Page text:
Discuss as:

Blind Chinese activist Chen Guangcheng escapes from house arrest

AFP - Getty Images

This image grab taken from a video which was released on Friday shows Chen Guangcheng, a blind Chinese lawyer, speaking following his escape from house arrest. Reuters reported that one person on a Chinese social-media site wrote that Chen "has escaped from the clutches of the devil."

BEIJING -- Chen Guangcheng, a blind lawyer who is also one of China’s best-known human-rights activists, has escaped after spending one-and-a-half years under house arrest.

Reuters reported that Chen, who campaigned against forced abortions, had been restricted to his village home in Linyi in eastern Shandong province since September 2010 when he was released from jail.

Groups of local thugs watched him 24 hours a day and stopped anyone who tried to visit him, sometimes using violence, including scuffling with Hollywood actor Christian Bale.

He Peirong, an activist and longtime friend of Chen, said on Twitter that the lawyer fled on April 22.

Chen once tried to dig a tunnel in a bid to break out. However, his plan was discovered and the guards, allegedly appointed by the local government, paved cement over the ground outside his home to prevent any further attempts to flee.

Video reveals blind Chinese activist's plight

He Peirong told Britain's Times newspaper that Chen had planned the escape for months. She said Chen climbed over a wall while a guard wasn’t paying attention, crossed a river, and then managed to meet a friend who picked him up and drove him to Beijing.

'100 percent safe'
Reuters cited Bob Fu, president of the Texas-based religious and political rights advocacy group ChinaAid, as saying that Chen was in Beijing and "100 percent safe."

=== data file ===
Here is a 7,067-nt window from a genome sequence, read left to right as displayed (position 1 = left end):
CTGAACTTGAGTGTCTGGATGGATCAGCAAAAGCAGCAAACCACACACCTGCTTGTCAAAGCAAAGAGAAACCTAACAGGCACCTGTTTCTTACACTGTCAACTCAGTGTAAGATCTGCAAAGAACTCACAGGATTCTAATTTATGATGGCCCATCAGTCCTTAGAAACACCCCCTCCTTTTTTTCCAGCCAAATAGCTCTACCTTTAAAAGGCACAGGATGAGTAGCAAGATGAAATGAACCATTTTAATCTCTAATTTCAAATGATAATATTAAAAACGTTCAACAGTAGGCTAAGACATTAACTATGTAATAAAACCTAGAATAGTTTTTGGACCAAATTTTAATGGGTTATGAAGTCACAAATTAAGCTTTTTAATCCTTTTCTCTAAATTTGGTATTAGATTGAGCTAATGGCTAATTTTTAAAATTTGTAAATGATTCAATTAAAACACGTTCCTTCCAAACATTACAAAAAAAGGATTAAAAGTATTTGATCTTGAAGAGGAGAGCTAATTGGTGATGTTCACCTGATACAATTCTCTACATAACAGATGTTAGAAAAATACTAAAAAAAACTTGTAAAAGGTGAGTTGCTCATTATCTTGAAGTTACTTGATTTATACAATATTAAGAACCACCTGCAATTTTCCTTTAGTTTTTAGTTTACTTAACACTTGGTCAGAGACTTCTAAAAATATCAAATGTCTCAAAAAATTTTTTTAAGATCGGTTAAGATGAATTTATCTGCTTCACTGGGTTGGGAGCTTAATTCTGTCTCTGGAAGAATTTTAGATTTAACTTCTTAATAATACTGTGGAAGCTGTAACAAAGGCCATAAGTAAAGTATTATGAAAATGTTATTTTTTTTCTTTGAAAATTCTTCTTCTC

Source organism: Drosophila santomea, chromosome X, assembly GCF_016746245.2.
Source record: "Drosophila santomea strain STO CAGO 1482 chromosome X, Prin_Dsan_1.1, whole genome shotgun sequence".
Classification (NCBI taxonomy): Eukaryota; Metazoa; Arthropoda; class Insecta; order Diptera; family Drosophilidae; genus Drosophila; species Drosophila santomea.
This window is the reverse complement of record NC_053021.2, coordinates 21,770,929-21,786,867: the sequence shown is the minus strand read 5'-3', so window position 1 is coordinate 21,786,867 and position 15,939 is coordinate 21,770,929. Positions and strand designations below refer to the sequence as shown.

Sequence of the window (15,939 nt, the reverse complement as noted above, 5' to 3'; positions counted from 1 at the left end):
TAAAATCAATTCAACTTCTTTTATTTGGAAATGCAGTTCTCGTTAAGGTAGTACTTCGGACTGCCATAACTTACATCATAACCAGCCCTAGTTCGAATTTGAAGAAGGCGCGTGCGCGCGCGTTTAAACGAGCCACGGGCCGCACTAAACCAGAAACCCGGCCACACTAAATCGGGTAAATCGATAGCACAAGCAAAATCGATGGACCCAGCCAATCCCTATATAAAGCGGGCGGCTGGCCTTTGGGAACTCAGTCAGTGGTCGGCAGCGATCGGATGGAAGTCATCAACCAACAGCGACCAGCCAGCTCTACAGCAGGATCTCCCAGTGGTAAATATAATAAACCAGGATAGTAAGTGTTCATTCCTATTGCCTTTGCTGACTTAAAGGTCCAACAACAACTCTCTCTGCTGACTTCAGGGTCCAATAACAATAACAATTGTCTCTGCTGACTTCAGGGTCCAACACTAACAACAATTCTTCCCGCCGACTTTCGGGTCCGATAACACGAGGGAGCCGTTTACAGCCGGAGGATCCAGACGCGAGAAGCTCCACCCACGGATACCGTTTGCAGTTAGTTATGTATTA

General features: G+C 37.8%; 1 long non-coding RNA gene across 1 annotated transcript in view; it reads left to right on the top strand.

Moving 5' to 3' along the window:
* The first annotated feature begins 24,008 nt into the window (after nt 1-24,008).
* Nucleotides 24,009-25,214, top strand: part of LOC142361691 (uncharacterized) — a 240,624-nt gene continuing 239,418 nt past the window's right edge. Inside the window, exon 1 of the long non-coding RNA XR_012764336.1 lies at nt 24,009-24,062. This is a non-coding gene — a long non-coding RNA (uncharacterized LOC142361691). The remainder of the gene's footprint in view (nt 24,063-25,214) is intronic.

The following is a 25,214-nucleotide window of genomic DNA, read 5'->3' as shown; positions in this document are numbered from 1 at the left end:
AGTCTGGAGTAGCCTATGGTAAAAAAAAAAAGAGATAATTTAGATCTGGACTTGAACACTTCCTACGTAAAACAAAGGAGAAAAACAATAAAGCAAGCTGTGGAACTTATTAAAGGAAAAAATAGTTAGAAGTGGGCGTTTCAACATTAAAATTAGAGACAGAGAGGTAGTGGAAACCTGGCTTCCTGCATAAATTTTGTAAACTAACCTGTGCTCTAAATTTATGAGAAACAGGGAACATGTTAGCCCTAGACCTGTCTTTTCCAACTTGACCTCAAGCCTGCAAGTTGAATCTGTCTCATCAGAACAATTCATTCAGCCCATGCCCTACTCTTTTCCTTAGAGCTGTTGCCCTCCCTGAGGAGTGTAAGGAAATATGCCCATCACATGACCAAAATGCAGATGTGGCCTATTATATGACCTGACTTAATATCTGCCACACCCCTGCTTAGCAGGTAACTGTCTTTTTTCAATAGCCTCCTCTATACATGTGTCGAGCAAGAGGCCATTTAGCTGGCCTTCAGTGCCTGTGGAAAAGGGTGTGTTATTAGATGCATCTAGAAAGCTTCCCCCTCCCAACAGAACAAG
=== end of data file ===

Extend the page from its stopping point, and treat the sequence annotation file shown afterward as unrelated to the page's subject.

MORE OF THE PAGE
Chen’s whereabouts remained unknown on Friday. Rumors swirled that he may be hiding inside the U.S. Embassy in Beijing, but officials said "no comment" when approached by media.

Boxun News, an overseas Chinese news website, uploaded a recorded video of a monologue by Chen early Friday, with a headline reading "Chen Guangcheng's three requests to Premier Wen Jiaobao."

The 15-minute video started with Chen’s brief statement: "Dear Premier Wen, it was very difficult but I made my escape. I am here to prove, all those allegations online and the accusations against Linyi (government)’s violence on me are true. And the fact is only worse."

His first request to the premier was a thorough investigation for his house arrest, and to severely punish the criminals in accordance with law. Chen claimed dozens of people had been sent to his house, violently beat up Chen, his wife and his mother on multiple occasions.

Chen named all the people who were allegedly involved, including the one who roughed up Christian Bale and CNN TV crew last winter.

Chinese hail 'Pandaman vs Batman'

Security cameras
Chen also gave details of how thugs were grouped to watch and patrol in and around his home, by roads leading to his home and the village, sometime even in neighboring villages. Security cameras were installed around his house and all connections between his home and the outside world were shut off.